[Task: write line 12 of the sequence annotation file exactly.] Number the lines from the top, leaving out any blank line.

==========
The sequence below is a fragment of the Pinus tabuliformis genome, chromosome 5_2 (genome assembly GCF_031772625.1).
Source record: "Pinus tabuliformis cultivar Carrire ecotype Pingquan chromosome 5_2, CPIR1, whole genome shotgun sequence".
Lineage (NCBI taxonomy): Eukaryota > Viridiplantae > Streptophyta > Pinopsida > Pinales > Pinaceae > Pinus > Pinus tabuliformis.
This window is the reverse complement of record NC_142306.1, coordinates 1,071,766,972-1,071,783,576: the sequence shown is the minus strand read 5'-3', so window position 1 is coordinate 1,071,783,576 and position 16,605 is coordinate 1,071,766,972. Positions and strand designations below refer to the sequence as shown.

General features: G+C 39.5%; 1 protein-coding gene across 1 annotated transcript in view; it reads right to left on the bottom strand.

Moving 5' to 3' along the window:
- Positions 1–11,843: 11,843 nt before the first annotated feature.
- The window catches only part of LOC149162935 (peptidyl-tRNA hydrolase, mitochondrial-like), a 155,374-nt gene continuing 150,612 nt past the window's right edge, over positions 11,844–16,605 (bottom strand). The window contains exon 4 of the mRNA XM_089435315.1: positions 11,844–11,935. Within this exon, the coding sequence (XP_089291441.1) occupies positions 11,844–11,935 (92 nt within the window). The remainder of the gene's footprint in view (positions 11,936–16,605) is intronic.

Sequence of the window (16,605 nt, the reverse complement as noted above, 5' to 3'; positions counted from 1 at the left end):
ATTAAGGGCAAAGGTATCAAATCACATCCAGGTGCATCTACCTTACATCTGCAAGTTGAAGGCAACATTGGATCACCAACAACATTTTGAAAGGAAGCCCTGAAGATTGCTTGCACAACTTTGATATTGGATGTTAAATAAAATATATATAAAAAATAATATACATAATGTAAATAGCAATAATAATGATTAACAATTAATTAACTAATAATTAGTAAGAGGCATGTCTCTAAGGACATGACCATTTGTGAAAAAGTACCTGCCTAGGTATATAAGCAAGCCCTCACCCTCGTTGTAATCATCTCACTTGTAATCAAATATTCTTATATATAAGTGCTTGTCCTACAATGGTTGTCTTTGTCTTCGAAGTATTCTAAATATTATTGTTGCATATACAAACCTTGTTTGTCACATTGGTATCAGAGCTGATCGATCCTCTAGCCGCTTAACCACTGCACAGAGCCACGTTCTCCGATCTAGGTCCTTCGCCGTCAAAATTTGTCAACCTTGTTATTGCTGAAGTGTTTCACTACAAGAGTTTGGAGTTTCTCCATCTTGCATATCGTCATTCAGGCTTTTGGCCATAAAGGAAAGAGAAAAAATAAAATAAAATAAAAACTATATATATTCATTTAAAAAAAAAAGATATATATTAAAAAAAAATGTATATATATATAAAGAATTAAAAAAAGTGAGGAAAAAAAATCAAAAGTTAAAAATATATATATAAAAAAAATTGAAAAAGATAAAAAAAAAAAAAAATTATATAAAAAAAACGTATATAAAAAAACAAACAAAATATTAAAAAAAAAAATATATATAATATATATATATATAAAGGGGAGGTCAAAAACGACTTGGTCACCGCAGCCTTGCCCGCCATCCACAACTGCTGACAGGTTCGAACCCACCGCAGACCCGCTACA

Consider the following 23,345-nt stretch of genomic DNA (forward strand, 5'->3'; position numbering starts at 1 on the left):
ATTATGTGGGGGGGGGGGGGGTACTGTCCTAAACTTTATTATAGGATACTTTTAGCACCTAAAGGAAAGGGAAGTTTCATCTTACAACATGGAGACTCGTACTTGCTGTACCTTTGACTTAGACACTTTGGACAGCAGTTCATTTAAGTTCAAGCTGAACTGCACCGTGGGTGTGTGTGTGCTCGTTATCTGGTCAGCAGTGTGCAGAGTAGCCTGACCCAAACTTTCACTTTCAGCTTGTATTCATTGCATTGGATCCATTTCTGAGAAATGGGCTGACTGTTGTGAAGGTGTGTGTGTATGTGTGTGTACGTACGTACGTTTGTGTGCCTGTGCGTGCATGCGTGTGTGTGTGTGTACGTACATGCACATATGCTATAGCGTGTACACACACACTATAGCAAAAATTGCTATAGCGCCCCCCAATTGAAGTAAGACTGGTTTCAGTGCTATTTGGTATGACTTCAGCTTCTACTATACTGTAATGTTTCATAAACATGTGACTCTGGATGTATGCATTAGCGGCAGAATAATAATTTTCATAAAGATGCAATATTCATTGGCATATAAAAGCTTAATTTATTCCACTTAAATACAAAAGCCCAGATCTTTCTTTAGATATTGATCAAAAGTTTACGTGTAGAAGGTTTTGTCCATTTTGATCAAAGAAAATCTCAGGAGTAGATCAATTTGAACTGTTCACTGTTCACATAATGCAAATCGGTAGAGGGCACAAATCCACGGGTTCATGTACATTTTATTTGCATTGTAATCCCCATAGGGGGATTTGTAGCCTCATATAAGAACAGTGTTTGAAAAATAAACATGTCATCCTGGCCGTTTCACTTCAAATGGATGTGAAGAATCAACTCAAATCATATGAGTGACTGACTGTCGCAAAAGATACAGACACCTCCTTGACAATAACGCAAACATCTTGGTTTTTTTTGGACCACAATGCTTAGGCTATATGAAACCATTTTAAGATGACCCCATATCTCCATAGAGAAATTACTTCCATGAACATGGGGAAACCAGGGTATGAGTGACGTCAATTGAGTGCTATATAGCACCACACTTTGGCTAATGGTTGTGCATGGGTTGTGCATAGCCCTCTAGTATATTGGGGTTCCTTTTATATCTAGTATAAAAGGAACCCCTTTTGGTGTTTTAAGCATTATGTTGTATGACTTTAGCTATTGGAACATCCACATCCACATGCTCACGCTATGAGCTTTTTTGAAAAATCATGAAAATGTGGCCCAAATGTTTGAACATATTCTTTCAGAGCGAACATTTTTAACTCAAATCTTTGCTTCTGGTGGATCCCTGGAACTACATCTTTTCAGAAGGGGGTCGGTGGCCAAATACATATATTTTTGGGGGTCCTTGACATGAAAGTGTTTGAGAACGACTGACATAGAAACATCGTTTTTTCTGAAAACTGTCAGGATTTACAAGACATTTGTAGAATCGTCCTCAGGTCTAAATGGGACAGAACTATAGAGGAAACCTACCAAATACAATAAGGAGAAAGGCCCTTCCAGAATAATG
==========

ATTATGTGGGGGGGGGGGGGGTACTGTCCTAAACTTTATTATAGGATACTTTTAGCACCTAAAGGAAAGGGAAGTTTCATCTTACAACATGGAGACTCGTACTTGCTGTACCTTTGACTTAGACACTTTGGACAGCAGTTCATTTAAGTTCAAGCTGAACTGCACCGTGGGTGTGTGTGTGCTCGTTATCTGGTCAGCAGTGTGCAGAGTAGCCTGACCCAAACTTTCACTTTCAGCTTGTATTCATTGCATTGGATCCATTTCTGAGAAATGGGCTGACTGTTGTGAAGGTGTGTGTGTATGTGTGTGTACGTACGTACGTTTGTGTGCCTGTGCGTGCATGCGTGTGTGTGTGTGTACGTACATGCACATATGCTATAGCGTGTACACACACACTATAGCAAAAATTGCTATAGCGCCCCCCAATTGAAGTAAGACTGGTTTCAGTGCTATTTGGTATGACTTCAGCTTCTACTATACTGTAATGTTTCATAAACATGTGACTCTGGATGTATGCATTAGCGGCAGAATAATAATTTTCATAAAGATGCAATATTCATTGGCATATAAAAGCTTAATTTATTCCACTTAAATACAAAAGCCCAGATCTTTCTTTAGATATTGATCAAAAGTTTACGTGTAGAAGGTTTTGTCCATTTTGATCAAAGAAAATCTCAGGAGTAGATCAATTTGAACTGTTCACTGTTCACATAATGCAAATCGGTAGAGGGCACAAATCCACGGGTTCATGTACATTTTATTTGCATTGTAATCCCCATAGGGGGATTTGTAGCCTCATATAAGAACAGTGTTTGAAAAATAAACATGTCATCCTGGCCGTTTCACTTCAAATGGATGTGAAGAATCAACTCAAATCATATGAGTGACTGACTGTCGCAAAAGATACAGACACCTCCTTGACAATAACGCAAACATCTTGGTTTTTTTTGGACCACAATGCTTAGGCTATATGAAACCATTTTAAGATGACCCCATATCTCCATAGAGAAATTACTTCCATGAACATGGGGAAACCAGGGTATGAGTGACGTCAATTGAGTGCTATATAGCACCACACTTTGGCTAATGGTTGTGCATGGGTTGTGCATAGCCCTCTAGTATATTGGGGTTCCTTTTATATCTAGTATAAAAGGAACCCCTTTTGGTGTTTTAAGCATTATGTTGTATGACTTTAGCTATTGGAACATCCACATCCACATGCTCACGCTATGAGCTTTTTTGAAAAATCATGAAAATGTGGCCCAAATGTTTGAACATATTCTTTCAGAGCGAACATTTTTAACTCAAATCTTTGCTTCTGGTGGATCCCTGGAACTACATCTTTTCAGAAGGGGGTCGGTGGCCAAATACATATATTTTTGGGGGTCCTTGACATGAAAGTGTTTGAGAACGACTGACATAGAAACATCGTTTTTTCTGAAAACTGTCAGGATTTACAAGACATTTGTAGAATCGTCCTCAGGTCTAAATGGGACAGAACTATAGAGGAAACCTACCAAATACAATAAGGAGAAAGGCCCTTCCAGAATAATG